Proceedings of the Japan Academy, Series B
Online ISSN : 1349-2896
Print ISSN : 0386-2208
ISSN-L : 0386-2208
Volume 83 , Issue 1
Showing 1-2 articles out of 2 articles from the selected issue
Review
  • Ikuo KUSHIRO
    2007 Volume 83 Issue 1 Pages 1-15
    Published: 2007
    Released: February 16, 2007
    JOURNALS FREE ACCESS
    Studies of the origin of magmas in subduction zones, particularly in the Japanese island arc, have been significantly advanced by petrological, geochemical, geophysical and experimental studies during last 50 years. Kuno's original model1) for magma generation in the Japanese island arc, that tholeiite magmas are formed at relatively shallow levels in the mantle on the Pacific Ocean side whereas alkali basalt magmas are formed in deeper levels on the Japan Sea side, stimulated subsequent studies, particularly high-pressure experimental studies in which the author participated. Recent seismic tomographic studies of regions beneath the Japanese island arc demonstrate that seismic low-velocity zones where primary magmas are formed have finger-like shapes and rise obliquely from the Japan Sea side toward the Pacific Ocean side. Based on experimental studies, it is suggested that the compositions of primary magmas depend mainly on the H2O content and degree of melting in the melting zones, and that primary tholeiite magmas are formed by 10-25% melting of the source mantle containing less than 0.2wt.% H2O. High-alumina basalt and alkali basalt magmas are formed by smaller degrees of melting of similar mantle, whereas primary boninite magmas are formed by more than 20% melting of the source mantle with more than 0.2wt.% H2O, and finally, high-magnesia andesite magmas are formed by smaller degrees of melting of similar mantle.

    (Contributed by Ikuo KUSHIRO, M.J.A.)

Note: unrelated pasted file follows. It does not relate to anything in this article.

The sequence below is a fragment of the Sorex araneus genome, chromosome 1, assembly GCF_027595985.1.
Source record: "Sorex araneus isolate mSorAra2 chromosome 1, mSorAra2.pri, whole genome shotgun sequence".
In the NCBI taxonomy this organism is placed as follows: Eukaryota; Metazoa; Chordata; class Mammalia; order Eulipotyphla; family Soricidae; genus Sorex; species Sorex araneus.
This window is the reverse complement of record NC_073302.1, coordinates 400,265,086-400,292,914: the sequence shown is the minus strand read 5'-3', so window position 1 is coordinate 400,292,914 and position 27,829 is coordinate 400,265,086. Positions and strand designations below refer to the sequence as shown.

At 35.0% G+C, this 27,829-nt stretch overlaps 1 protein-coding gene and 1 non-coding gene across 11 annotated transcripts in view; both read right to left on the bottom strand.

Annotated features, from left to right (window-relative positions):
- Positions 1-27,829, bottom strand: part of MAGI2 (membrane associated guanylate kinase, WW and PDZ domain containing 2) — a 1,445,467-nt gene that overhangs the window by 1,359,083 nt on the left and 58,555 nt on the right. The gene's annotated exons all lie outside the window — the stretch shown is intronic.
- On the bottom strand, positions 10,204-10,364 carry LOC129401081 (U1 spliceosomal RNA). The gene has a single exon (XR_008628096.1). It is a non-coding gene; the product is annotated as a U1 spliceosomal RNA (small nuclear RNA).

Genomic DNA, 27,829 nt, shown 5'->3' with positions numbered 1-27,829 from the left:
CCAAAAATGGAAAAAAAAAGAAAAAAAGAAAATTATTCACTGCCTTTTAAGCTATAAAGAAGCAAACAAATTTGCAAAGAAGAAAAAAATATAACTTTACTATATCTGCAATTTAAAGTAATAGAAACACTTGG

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Original Paper
  • Jun YASUDA, Hitoshi ICHIKAWA
    2007 Volume 83 Issue 1 Pages 16-25
    Published: 2007
    Released: February 16, 2007
    JOURNALS FREE ACCESS
    Nemo-like kinase (NLK) is an evolutionarily conserved serine/threonine kinase and has been considered to be a suppressor of Wnt signaling in mammalian cells. Our study, however, has raised the possibility that NLK also functions as a Wnt signaling activator. In human osteosarcoma and neuroblastoma cell lines, NLK specifically enhanced β-catenin-TCF complex transcription activity. The effect required kinase activity of NLK and co-expression of the β-catenin ΔN (constitutive active mutant of β-catenin). The nuclear localization of Lymphoid enhancer factor 1 (LEF1) and β-catenin ΔN was not altered by NLK overexpression regardless of its effect on β-catenin-TCF complex activity. Reporter analysis using LEF1 mutants at known NLK target sites indicated that NLK may have different activation targets for β-catenin-TCF complex. Mutations in the potential NLK phosphorylation sites in β-catenin did not change its transcription activity either. Our results suggest that NLK positively regulates Wnt/β-catenin signaling in a cell type dependent manner through an unidentified mechanism.

    (Communicated by Takao SEKIYA, M.J.A.)
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